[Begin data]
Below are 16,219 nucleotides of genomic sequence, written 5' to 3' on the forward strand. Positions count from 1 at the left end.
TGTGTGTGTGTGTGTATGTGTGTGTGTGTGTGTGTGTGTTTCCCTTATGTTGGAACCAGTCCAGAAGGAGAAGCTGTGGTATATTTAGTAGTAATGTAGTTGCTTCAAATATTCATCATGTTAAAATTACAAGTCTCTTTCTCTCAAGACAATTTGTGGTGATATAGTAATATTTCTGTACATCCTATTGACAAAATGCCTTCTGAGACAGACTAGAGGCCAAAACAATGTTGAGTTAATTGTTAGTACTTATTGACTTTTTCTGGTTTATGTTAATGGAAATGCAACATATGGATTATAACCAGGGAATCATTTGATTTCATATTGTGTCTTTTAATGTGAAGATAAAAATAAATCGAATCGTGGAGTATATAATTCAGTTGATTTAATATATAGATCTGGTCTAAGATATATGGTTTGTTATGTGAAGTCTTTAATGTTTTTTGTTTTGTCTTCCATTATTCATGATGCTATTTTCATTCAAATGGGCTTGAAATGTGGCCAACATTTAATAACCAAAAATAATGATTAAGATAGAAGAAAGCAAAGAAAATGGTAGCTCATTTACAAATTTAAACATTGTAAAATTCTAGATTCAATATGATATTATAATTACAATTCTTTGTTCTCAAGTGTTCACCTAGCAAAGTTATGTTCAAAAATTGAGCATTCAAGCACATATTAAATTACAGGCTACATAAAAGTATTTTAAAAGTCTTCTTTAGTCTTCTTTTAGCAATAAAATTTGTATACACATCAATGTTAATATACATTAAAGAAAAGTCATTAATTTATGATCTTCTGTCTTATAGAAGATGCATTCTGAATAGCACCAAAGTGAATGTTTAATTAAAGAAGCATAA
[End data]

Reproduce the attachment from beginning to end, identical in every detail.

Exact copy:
Below are 16,219 nucleotides of genomic sequence, written 5' to 3' on the forward strand. Positions count from 1 at the left end.
TGTGTGTGTGTGTGTATGTGTGTGTGTGTGTGTGTGTGTTTCCCTTATGTTGGAACCAGTCCAGAAGGAGAAGCTGTGGTATATTTAGTAGTAATGTAGTTGCTTCAAATATTCATCATGTTAAAATTACAAGTCTCTTTCTCTCAAGACAATTTGTGGTGATATAGTAATATTTCTGTACATCCTATTGACAAAATGCCTTCTGAGACAGACTAGAGGCCAAAACAATGTTGAGTTAATTGTTAGTACTTATTGACTTTTTCTGGTTTATGTTAATGGAAATGCAACATATGGATTATAACCAGGGAATCATTTGATTTCATATTGTGTCTTTTAATGTGAAGATAAAAATAAATCGAATCGTGGAGTATATAATTCAGTTGATTTAATATATAGATCTGGTCTAAGATATATGGTTTGTTATGTGAAGTCTTTAATGTTTTTTGTTTTGTCTTCCATTATTCATGATGCTATTTTCATTCAAATGGGCTTGAAATGTGGCCAACATTTAATAACCAAAAATAATGATTAAGATAGAAGAAAGCAAAGAAAATGGTAGCTCATTTACAAATTTAAACATTGTAAAATTCTAGATTCAATATGATATTATAATTACAATTCTTTGTTCTCAAGTGTTCACCTAGCAAAGTTATGTTCAAAAATTGAGCATTCAAGCACATATTAAATTACAGGCTACATAAAAGTATTTTAAAAGTCTTCTTTAGTCTTCTTTTAGCAATAAAATTTGTATACACATCAATGTTAATATACATTAAAGAAAAGTCATTAATTTATGATCTTCTGTCTTATAGAAGATGCATTCTGAATAGCACCAAAGTGAATGTTTAATTAAAGAAGCATAA